One way to use the DVD format for opera is to provide a video format with a clear picture and sumptuous sound and let a good performance speak more or less for itself. Severini's La Boheme
comes with a minimum of trimmings--subtitles in English, French and German; even a short account of the performance history is relegated to text in a booklet. The live performance has real theatrical presence, even to the extent that, at times, the vocal and orchestral subtleties get lost in wild applause. Pavarotti's Rodolfo was, in 1988, as plangently lyrical as ever and Freni's care-worn Mimi is a deeply touching and musical performance; Pacetti is a beefy full-blooded no-nonsense Musetta--the waltz song and ensuing duet with Marcello is for once the Broadway show-stopper it ought to be. Of the supporting roles, though, perhaps the most moving is Ghiaurov's Colline--his farewell to his old coat is a short passage of deep pathos which he has rarely sung as well as he does here. --Roz Kaveney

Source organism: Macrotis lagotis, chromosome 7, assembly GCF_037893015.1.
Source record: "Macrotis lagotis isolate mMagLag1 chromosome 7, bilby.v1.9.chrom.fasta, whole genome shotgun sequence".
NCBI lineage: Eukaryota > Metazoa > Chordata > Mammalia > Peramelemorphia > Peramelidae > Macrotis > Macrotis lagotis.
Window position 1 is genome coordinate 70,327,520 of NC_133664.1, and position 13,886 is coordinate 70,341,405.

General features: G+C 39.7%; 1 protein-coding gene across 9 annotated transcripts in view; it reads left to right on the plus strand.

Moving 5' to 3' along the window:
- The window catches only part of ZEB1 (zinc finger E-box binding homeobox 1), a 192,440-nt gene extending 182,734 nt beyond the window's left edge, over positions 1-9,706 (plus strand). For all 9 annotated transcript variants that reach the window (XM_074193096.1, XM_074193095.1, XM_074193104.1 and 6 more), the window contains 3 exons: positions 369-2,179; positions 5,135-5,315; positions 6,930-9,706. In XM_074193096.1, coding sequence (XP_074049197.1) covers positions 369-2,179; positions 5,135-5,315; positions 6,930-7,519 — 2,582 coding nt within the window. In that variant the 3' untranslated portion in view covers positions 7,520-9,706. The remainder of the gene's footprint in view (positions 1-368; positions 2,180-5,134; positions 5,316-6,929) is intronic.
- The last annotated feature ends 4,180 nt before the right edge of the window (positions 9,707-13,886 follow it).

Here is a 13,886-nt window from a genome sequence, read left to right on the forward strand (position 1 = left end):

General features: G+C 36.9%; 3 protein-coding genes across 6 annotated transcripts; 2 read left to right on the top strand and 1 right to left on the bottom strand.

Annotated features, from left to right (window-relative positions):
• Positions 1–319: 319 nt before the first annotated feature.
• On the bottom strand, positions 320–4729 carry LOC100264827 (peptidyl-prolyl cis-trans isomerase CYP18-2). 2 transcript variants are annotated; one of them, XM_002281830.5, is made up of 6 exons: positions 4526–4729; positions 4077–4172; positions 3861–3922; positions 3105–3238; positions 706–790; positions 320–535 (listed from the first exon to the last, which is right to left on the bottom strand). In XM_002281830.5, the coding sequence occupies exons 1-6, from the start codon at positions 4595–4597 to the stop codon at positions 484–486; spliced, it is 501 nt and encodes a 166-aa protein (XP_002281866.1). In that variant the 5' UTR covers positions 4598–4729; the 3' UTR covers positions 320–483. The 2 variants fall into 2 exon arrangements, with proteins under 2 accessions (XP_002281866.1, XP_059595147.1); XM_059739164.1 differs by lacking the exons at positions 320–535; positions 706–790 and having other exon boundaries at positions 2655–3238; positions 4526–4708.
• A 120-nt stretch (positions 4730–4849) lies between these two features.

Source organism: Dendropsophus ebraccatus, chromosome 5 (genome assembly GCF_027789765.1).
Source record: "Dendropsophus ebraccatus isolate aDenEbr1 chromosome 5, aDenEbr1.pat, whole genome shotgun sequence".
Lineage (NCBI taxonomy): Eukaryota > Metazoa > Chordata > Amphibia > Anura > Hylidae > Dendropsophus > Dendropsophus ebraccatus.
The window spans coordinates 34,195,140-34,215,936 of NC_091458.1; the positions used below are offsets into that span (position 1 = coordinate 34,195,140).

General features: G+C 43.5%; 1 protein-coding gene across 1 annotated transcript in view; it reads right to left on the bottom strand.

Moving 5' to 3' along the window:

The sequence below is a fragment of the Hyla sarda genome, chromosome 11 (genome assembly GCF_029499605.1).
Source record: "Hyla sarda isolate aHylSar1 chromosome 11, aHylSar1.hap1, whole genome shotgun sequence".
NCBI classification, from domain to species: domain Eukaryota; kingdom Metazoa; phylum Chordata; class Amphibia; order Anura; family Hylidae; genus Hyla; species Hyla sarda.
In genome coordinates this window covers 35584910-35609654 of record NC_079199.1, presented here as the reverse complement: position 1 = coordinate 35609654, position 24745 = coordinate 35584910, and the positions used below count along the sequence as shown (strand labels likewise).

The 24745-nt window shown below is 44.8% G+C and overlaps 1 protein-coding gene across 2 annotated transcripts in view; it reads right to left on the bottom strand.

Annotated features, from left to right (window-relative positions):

Four friends live in poverty in a Parisian garret. Rodolfo is a poet, Marcello a painter, Colline a philosopher and Schaunard a musician. They avoid paying rent to their landlord Benoit by getting him drunk. When they go out to eat, Marcello's ex-lover Musetta arrives with an ageing admirer, making him jealous. Rodolfo has meanwhile taken up with his neighbour Mimi, who is very ill. The opera follows the fortunes and fates of the two couples in the face of poverty and death. Mirella Freni and Luciano Pavarotti play the lead roles, in a special recording from the stage of the San Francisco Opera.